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Tip from pollution lobby: CO2 is good for you

Some industrialists now claim carbon dioxide is good for us.

Certain U.S. corporations, led by the Petroleum Institute, are adopting a position similar to that of the tobacco companies who until recently insisted there was no proof that smoking caused lung cancer. The Petroleum Institute and its friends have developed a plan to spend millions of dollars to persuade the public that the carcinogen-laden air of our smog-bound cities is not the harbinger of catastrophic global warming.

Some companies have even enlisted the aid of what The Wall Street Journal has called “renegade scientists” to argue that more carbon dioxide in the air we breathe will give us a better life.

In 1992, at Rio de Janeiro, Brazil, most of the world’s nations were persuaded by the scientific evidence that emissions of greenhouse gases had to be cut drastically. A follow-up treaty signed at Kyoto last December specifies that these emissions must be brought, on average, 5.2 percent below the 1990 levels by 2008-2012.

Actually, the Intergovernmental Panel on Climate Change had urged the Kyoto conference to go much farther. This large group of authoritative scientists who are advisers to the United Nations urged that emissions be cut to 60 percent below the 1990 level by 2000. They predict widespread climate disruptions in the next century in the absence of effective action to restore the balance of the earth’s climate and halt global warning.

The United States, which is today the world’s No. 1 greenhouse gas producer, with 22 percent of global emissions, has not only not ratified the Kyoto Treaty. It is encouraging growth of greenhouse gas emissions overseas, especially in China and India, both of whom under present policies are likely to exceed the U.S. level of emissions by 2015.

Fossil fuels -- oil, gas, coal -- are among the most popular investments made by the World Bank, the U.S. Overseas Private Investment Corporation and other international financial institutions. China is the No. 1 recipient of World Bank loans, followed by India; both are heavy users of carbon-rich coal. China’s coal is also rich in sulfur, and the expanding use of coal as China industrializes is already creating acid rain problems for neighboring Japan. With the United States the biggest contributor to the World Bank’s coffers, this means that U.S. taxpayers are subsidizing the polluting, carbon intensive industries of India and China.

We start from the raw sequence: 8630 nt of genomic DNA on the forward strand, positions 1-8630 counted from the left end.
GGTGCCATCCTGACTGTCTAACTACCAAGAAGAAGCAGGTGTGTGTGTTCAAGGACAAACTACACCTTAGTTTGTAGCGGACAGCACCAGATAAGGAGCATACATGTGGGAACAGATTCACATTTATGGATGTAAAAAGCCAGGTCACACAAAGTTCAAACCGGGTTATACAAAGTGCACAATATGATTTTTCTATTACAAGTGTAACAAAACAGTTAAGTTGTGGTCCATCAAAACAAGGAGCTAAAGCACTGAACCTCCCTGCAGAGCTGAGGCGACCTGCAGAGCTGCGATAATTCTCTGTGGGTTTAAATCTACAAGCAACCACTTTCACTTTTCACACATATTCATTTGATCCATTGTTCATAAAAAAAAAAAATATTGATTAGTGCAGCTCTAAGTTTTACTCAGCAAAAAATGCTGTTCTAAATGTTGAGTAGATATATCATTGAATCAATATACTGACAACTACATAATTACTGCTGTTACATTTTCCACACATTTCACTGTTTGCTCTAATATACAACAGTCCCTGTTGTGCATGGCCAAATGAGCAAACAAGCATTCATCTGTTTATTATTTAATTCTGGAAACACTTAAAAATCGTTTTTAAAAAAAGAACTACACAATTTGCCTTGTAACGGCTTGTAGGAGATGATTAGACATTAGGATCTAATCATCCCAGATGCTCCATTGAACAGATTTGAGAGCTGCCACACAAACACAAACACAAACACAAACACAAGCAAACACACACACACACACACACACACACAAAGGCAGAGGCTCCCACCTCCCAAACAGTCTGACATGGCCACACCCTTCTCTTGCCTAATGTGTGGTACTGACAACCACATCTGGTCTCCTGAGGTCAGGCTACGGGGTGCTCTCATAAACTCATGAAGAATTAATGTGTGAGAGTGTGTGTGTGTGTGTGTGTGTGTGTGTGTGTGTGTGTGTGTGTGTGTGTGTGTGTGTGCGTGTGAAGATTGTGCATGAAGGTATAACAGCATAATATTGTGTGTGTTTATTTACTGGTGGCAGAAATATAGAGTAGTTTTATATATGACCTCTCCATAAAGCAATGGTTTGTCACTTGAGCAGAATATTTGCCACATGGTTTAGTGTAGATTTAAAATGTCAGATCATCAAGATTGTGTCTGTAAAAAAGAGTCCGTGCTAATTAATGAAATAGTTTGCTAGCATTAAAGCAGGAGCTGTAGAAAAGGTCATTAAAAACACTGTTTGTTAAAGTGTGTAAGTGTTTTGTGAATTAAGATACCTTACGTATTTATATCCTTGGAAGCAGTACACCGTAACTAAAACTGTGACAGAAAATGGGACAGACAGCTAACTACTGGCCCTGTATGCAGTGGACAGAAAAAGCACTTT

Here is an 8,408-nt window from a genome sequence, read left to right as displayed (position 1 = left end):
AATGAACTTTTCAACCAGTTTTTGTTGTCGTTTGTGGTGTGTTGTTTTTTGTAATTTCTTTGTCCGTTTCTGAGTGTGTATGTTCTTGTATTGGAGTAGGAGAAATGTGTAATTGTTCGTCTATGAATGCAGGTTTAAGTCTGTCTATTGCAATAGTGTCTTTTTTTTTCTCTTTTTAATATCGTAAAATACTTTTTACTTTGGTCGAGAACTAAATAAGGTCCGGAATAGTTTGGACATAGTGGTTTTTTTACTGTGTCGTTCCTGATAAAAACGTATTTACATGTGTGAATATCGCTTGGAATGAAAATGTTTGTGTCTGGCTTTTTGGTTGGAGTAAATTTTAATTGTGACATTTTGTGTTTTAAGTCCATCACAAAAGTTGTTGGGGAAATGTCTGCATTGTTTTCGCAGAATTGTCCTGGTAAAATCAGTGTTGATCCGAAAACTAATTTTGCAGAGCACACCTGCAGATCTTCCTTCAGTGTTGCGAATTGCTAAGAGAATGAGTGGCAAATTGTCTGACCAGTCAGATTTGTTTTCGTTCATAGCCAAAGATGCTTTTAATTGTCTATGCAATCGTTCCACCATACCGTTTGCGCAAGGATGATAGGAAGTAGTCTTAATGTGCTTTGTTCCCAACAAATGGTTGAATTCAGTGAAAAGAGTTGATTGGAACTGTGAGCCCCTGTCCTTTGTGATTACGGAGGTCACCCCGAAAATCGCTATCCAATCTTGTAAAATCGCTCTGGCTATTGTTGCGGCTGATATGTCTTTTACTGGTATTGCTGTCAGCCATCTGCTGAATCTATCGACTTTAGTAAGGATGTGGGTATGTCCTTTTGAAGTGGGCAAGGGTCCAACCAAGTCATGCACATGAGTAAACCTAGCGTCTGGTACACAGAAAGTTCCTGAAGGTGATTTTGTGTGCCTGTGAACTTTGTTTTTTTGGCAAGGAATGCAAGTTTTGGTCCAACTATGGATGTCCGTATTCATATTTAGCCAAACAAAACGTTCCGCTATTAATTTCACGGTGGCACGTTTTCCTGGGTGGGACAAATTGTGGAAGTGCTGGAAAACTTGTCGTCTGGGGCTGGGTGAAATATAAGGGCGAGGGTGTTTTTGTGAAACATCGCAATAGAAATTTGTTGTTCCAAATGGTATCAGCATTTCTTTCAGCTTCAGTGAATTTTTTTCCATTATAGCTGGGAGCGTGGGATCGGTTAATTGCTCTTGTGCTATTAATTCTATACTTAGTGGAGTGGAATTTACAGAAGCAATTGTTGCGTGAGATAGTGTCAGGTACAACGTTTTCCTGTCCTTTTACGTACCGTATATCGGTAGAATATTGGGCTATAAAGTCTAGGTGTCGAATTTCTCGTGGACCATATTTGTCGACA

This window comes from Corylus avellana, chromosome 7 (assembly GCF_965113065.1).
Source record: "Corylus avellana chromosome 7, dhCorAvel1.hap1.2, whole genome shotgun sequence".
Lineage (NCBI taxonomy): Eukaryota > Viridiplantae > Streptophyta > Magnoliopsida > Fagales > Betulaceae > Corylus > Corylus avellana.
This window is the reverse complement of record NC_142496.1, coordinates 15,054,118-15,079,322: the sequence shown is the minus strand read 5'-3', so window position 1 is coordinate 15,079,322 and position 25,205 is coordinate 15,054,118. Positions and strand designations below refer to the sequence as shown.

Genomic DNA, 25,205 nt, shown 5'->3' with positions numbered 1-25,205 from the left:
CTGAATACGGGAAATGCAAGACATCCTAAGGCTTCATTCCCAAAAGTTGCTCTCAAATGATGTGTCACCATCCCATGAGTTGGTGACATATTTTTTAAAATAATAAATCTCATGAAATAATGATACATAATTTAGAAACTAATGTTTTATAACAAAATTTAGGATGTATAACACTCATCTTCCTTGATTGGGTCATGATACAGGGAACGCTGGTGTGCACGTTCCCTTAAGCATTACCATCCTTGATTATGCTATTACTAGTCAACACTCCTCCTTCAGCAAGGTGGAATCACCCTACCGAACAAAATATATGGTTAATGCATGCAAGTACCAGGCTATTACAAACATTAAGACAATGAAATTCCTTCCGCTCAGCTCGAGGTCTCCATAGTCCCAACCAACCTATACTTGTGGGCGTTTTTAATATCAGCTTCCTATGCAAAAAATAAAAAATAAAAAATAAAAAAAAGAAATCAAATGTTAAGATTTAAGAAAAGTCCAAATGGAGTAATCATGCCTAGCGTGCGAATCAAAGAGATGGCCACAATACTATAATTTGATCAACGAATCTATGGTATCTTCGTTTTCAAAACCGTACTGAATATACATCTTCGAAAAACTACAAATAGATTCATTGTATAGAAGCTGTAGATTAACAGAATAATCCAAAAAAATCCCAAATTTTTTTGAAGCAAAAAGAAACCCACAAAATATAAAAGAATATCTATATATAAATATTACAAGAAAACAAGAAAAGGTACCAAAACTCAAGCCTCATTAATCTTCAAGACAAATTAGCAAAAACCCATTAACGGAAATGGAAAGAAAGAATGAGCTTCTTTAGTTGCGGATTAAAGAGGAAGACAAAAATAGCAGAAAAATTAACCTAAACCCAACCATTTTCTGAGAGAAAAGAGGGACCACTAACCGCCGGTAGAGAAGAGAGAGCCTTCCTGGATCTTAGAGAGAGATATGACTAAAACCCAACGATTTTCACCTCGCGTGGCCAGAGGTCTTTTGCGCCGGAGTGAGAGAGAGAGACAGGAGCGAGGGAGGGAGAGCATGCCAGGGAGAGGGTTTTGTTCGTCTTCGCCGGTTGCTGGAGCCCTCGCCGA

Awareness of the threat to the survival of the human race is far greater in Europe than here in the United States, and its impact has produced a welcome rift in the international oil industry. While Exxon and other U.S. oil companies fight the Kyoto agreement, Royal Dutch/Shell, the world’s largest publicly traded oil company, and other European oil interests have withdrawn from the Global Climate Coalition because of “irreconcilable differences” with Exxon and the other U.S. oil companies. The Europeans support the Kyoto treaty and “prudent precautionary measures” against pollution and global warning.

The pollution lobby has powerful supporters in Congress, and this situation is unlikely to change until we have radical controls over corporate funding of political candidates. But there are signs that public opinion is being aroused. Exxon was given a rude shock last month when a shareholder motion bitterly fought by management won 4.6 percent of the votes, with a further 3 percent abstentions. The motion, sponsored by the Interfaith Committee on Corporate Responsibility and several religious orders, called for the creation of a committee of outside directors for an independent review of the impact on climate change of Exxon policies and practices.

Similar motions challenged the policies and practices of General Motors and Ford in recent weeks. And the shareholders will challenge Exxon again next year and every year until it sees what was obvious to the 138 nations who signed the Kyoto treaty last December.

National Catholic Reporter, June 19, 1998